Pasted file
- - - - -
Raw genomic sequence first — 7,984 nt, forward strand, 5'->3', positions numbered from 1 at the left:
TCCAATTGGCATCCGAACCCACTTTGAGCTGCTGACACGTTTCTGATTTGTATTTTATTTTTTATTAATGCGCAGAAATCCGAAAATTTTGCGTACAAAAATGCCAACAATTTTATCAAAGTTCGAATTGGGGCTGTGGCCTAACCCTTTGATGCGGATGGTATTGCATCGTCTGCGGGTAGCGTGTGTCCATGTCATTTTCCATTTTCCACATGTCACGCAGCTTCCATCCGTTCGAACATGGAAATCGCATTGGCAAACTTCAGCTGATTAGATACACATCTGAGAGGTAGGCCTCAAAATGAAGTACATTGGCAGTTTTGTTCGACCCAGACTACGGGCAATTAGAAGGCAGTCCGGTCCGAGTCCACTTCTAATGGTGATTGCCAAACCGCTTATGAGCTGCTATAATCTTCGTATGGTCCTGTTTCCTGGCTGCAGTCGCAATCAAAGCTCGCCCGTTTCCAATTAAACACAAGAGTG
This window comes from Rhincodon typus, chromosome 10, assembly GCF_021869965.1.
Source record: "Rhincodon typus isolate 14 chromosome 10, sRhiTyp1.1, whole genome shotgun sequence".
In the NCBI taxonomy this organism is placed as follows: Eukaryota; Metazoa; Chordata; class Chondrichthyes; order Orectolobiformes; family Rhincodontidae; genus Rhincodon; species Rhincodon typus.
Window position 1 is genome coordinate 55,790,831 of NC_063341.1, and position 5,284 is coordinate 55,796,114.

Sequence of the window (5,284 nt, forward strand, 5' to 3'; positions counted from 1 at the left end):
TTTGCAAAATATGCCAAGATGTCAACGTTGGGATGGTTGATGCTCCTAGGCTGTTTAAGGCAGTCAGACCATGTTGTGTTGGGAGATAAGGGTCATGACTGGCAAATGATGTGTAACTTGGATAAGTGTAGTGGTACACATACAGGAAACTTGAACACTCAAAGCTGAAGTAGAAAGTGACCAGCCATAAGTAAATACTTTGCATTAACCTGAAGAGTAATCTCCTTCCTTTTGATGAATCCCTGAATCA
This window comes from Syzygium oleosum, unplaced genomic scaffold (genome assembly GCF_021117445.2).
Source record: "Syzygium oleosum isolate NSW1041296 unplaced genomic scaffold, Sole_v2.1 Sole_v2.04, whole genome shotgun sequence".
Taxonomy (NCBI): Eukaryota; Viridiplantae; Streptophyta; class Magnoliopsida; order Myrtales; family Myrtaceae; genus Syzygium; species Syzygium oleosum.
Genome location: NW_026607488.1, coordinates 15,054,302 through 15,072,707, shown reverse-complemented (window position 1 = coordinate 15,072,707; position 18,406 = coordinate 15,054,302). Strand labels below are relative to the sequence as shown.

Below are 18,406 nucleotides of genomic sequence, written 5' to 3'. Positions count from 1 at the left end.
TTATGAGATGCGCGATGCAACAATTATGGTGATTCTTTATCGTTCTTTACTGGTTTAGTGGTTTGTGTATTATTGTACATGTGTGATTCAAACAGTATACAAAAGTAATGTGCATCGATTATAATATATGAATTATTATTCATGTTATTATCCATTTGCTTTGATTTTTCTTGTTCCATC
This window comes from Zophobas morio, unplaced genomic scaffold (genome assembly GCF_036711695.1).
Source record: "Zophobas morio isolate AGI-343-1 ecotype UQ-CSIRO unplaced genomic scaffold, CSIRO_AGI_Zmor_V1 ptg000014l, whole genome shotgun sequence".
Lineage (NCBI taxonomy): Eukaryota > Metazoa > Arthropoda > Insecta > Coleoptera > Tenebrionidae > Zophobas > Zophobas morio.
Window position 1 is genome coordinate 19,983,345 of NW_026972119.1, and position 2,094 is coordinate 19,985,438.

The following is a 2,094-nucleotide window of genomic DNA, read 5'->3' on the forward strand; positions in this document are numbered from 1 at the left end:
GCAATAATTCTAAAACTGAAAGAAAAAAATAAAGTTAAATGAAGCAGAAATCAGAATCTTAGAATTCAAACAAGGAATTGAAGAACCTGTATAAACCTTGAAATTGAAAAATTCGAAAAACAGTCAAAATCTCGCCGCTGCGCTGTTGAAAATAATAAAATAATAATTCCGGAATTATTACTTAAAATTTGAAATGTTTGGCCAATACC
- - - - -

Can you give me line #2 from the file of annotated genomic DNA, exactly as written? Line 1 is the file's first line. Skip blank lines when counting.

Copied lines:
TCCAATTGGCATCCGAACCCACTTTGAGCTGCTGACACGTTTCTGATTTGTATTTTATTTTTTATTAATGCGCAGAAATCCGAAAATTTTGCGTACAAAAATGCCAACAATTTTATCAAAGTTCGAATTGGGGCTGTGGCCTAACCCTTTGATGCGGATGGTATTGCATCGTCTGCGGGTAGCGTGTGTCCATGTCATTTTCCATTTTCCACATGTCACGCAGCTTCCATCCGTTCGAACATGGAAATCGCATTGGCAAACTTCAGCTGATTAGATACACATCTGAGAGGTAGGCCTCAAAATGAAGTACATTGGCAGTTTTGTTCGACCCAGACTACGGGCAATTAGAAGGCAGTCCGGTCCGAGTCCACTTCTAATGGTGATTGCCAAACCGCTTATGAGCTGCTATAATCTTCGTATGGTCCTGTTTCCTGGCTGCAGTCGCAATCAAAGCTCGCCCGTTTCCAATTAAACACAAGAGTG